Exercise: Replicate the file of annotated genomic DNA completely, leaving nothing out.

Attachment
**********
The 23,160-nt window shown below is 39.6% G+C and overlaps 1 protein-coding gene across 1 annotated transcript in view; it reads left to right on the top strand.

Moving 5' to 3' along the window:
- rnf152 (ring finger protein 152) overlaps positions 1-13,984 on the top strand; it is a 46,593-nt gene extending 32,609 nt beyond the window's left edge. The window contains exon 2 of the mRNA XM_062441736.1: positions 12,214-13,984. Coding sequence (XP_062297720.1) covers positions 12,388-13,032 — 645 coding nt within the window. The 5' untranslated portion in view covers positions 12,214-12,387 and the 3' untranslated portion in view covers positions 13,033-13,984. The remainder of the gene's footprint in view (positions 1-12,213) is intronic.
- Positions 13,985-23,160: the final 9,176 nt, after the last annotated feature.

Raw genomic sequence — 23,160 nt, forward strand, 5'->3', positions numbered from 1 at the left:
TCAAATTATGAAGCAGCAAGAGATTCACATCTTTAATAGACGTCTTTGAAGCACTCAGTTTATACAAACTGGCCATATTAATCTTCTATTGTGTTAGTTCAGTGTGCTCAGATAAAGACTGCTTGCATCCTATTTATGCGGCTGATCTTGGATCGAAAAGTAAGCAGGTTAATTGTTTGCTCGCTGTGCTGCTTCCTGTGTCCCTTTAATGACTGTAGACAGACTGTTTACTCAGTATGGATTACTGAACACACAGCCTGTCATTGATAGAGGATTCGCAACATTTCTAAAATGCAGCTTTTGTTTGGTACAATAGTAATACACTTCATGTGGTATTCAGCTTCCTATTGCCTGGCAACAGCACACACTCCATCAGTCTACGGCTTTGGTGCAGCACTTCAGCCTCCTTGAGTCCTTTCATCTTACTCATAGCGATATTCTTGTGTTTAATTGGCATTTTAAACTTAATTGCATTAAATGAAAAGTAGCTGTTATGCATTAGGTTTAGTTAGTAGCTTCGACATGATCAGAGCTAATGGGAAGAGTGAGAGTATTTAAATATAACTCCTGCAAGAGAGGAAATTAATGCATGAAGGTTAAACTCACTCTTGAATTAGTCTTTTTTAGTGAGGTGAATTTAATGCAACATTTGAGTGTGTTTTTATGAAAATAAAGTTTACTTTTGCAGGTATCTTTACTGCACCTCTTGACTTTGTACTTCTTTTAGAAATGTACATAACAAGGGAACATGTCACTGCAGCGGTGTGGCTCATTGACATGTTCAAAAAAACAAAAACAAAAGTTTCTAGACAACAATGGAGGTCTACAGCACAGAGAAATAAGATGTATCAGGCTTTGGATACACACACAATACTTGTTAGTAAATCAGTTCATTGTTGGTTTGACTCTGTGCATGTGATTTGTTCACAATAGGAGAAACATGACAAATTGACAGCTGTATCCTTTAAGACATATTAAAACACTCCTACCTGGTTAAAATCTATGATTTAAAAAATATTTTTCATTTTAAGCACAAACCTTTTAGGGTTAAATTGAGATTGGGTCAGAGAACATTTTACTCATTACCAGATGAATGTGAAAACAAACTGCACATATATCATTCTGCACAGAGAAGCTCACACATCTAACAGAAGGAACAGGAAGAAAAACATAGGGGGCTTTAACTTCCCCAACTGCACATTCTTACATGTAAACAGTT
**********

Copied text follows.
The 23,160-nt window shown below is 39.6% G+C and overlaps 1 protein-coding gene across 1 annotated transcript in view; it reads left to right on the top strand.

Moving 5' to 3' along the window:
- rnf152 (ring finger protein 152) overlaps positions 1-13,984 on the top strand; it is a 46,593-nt gene extending 32,609 nt beyond the window's left edge. The window contains exon 2 of the mRNA XM_062441736.1: positions 12,214-13,984. Coding sequence (XP_062297720.1) covers positions 12,388-13,032 — 645 coding nt within the window. The 5' untranslated portion in view covers positions 12,214-12,387 and the 3' untranslated portion in view covers positions 13,033-13,984. The remainder of the gene's footprint in view (positions 1-12,213) is intronic.
- Positions 13,985-23,160: the final 9,176 nt, after the last annotated feature.

Raw genomic sequence — 23,160 nt, forward strand, 5'->3', positions numbered from 1 at the left:
TCAAATTATGAAGCAGCAAGAGATTCACATCTTTAATAGACGTCTTTGAAGCACTCAGTTTATACAAACTGGCCATATTAATCTTCTATTGTGTTAGTTCAGTGTGCTCAGATAAAGACTGCTTGCATCCTATTTATGCGGCTGATCTTGGATCGAAAAGTAAGCAGGTTAATTGTTTGCTCGCTGTGCTGCTTCCTGTGTCCCTTTAATGACTGTAGACAGACTGTTTACTCAGTATGGATTACTGAACACACAGCCTGTCATTGATAGAGGATTCGCAACATTTCTAAAATGCAGCTTTTGTTTGGTACAATAGTAATACACTTCATGTGGTATTCAGCTTCCTATTGCCTGGCAACAGCACACACTCCATCAGTCTACGGCTTTGGTGCAGCACTTCAGCCTCCTTGAGTCCTTTCATCTTACTCATAGCGATATTCTTGTGTTTAATTGGCATTTTAAACTTAATTGCATTAAATGAAAAGTAGCTGTTATGCATTAGGTTTAGTTAGTAGCTTCGACATGATCAGAGCTAATGGGAAGAGTGAGAGTATTTAAATATAACTCCTGCAAGAGAGGAAATTAATGCATGAAGGTTAAACTCACTCTTGAATTAGTCTTTTTTAGTGAGGTGAATTTAATGCAACATTTGAGTGTGTTTTTATGAAAATAAAGTTTACTTTTGCAGGTATCTTTACTGCACCTCTTGACTTTGTACTTCTTTTAGAAATGTACATAACAAGGGAACATGTCACTGCAGCGGTGTGGCTCATTGACATGTTCAAAAAAACAAAAACAAAAGTTTCTAGACAACAATGGAGGTCTACAGCACAGAGAAATAAGATGTATCAGGCTTTGGATACACACACAATACTTGTTAGTAAATCAGTTCATTGTTGGTTTGACTCTGTGCATGTGATTTGTTCACAATAGGAGAAACATGACAAATTGACAGCTGTATCCTTTAAGACATATTAAAACACTCCTACCTGGTTAAAATCTATGATTTAAAAAATATTTTTCATTTTAAGCACAAACCTTTTAGGGTTAAATTGAGATTGGGTCAGAGAACATTTTACTCATTACCAGATGAATGTGAAAACAAACTGCACATATATCATTCTGCACAGAGAAGCTCACACATCTAACAGAAGGAACAGGAAGAAAAACATAGGGGGCTTTAACTTCCCCAACTGCACATTCTTACATGTAAACAGTT